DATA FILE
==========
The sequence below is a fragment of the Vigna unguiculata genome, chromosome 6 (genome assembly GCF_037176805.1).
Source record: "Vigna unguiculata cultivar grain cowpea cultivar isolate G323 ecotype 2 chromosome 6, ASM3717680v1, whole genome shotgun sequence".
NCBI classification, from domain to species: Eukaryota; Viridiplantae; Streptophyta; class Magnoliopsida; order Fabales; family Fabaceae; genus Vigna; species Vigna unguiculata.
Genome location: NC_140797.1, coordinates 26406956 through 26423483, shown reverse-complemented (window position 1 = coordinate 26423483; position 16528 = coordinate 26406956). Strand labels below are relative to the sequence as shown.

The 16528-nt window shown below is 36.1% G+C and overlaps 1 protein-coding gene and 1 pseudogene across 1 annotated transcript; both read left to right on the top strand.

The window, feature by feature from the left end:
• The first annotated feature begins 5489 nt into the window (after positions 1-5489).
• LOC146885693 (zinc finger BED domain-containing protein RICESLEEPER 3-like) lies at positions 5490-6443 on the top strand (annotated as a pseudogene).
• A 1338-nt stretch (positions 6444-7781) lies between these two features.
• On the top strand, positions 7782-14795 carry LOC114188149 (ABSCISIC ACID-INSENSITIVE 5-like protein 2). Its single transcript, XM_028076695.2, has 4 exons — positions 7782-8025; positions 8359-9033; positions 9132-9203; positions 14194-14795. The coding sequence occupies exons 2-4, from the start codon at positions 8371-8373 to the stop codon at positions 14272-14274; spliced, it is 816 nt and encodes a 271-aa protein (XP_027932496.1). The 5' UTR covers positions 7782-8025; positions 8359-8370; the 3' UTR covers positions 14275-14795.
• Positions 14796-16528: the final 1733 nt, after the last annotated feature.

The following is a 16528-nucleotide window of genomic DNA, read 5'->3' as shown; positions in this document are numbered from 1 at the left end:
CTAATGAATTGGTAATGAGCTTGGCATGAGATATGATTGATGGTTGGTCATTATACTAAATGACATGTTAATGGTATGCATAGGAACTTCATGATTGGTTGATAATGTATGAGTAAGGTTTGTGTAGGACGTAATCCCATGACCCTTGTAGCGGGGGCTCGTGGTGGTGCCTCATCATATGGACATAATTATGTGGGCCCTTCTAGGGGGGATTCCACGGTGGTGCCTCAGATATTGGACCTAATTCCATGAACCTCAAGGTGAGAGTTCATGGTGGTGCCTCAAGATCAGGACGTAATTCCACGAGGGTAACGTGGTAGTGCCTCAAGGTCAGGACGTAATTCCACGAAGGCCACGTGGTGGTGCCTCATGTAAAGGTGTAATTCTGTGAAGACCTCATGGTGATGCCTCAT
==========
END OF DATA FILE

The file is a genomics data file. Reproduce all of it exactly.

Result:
The sequence below is a fragment of the Vigna unguiculata genome, chromosome 6 (genome assembly GCF_037176805.1).
Source record: "Vigna unguiculata cultivar grain cowpea cultivar isolate G323 ecotype 2 chromosome 6, ASM3717680v1, whole genome shotgun sequence".
NCBI classification, from domain to species: Eukaryota; Viridiplantae; Streptophyta; class Magnoliopsida; order Fabales; family Fabaceae; genus Vigna; species Vigna unguiculata.
Genome location: NC_140797.1, coordinates 26406956 through 26423483, shown reverse-complemented (window position 1 = coordinate 26423483; position 16528 = coordinate 26406956). Strand labels below are relative to the sequence as shown.

The 16528-nt window shown below is 36.1% G+C and overlaps 1 protein-coding gene and 1 pseudogene across 1 annotated transcript; both read left to right on the top strand.

The window, feature by feature from the left end:
• The first annotated feature begins 5489 nt into the window (after positions 1-5489).
• LOC146885693 (zinc finger BED domain-containing protein RICESLEEPER 3-like) lies at positions 5490-6443 on the top strand (annotated as a pseudogene).
• A 1338-nt stretch (positions 6444-7781) lies between these two features.
• On the top strand, positions 7782-14795 carry LOC114188149 (ABSCISIC ACID-INSENSITIVE 5-like protein 2). Its single transcript, XM_028076695.2, has 4 exons — positions 7782-8025; positions 8359-9033; positions 9132-9203; positions 14194-14795. The coding sequence occupies exons 2-4, from the start codon at positions 8371-8373 to the stop codon at positions 14272-14274; spliced, it is 816 nt and encodes a 271-aa protein (XP_027932496.1). The 5' UTR covers positions 7782-8025; positions 8359-8370; the 3' UTR covers positions 14275-14795.
• Positions 14796-16528: the final 1733 nt, after the last annotated feature.

The following is a 16528-nucleotide window of genomic DNA, read 5'->3' as shown; positions in this document are numbered from 1 at the left end:
CTAATGAATTGGTAATGAGCTTGGCATGAGATATGATTGATGGTTGGTCATTATACTAAATGACATGTTAATGGTATGCATAGGAACTTCATGATTGGTTGATAATGTATGAGTAAGGTTTGTGTAGGACGTAATCCCATGACCCTTGTAGCGGGGGCTCGTGGTGGTGCCTCATCATATGGACATAATTATGTGGGCCCTTCTAGGGGGGATTCCACGGTGGTGCCTCAGATATTGGACCTAATTCCATGAACCTCAAGGTGAGAGTTCATGGTGGTGCCTCAAGATCAGGACGTAATTCCACGAGGGTAACGTGGTAGTGCCTCAAGGTCAGGACGTAATTCCACGAAGGCCACGTGGTGGTGCCTCATGTAAAGGTGTAATTCTGTGAAGACCTCATGGTGATGCCTCAT